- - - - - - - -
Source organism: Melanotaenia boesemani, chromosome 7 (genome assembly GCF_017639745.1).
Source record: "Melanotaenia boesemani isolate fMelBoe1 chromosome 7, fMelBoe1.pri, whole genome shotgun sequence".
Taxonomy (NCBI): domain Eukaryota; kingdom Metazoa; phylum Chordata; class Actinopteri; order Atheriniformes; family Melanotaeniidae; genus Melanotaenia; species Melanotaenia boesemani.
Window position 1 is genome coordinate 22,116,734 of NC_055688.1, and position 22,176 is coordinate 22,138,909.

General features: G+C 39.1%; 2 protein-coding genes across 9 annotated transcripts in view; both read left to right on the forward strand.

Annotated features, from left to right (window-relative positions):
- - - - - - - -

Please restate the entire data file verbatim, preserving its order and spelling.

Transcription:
Source organism: Melanotaenia boesemani, chromosome 7 (genome assembly GCF_017639745.1).
Source record: "Melanotaenia boesemani isolate fMelBoe1 chromosome 7, fMelBoe1.pri, whole genome shotgun sequence".
Taxonomy (NCBI): domain Eukaryota; kingdom Metazoa; phylum Chordata; class Actinopteri; order Atheriniformes; family Melanotaeniidae; genus Melanotaenia; species Melanotaenia boesemani.
Window position 1 is genome coordinate 22,116,734 of NC_055688.1, and position 22,176 is coordinate 22,138,909.

General features: G+C 39.1%; 2 protein-coding genes across 9 annotated transcripts in view; both read left to right on the forward strand.

Annotated features, from left to right (window-relative positions):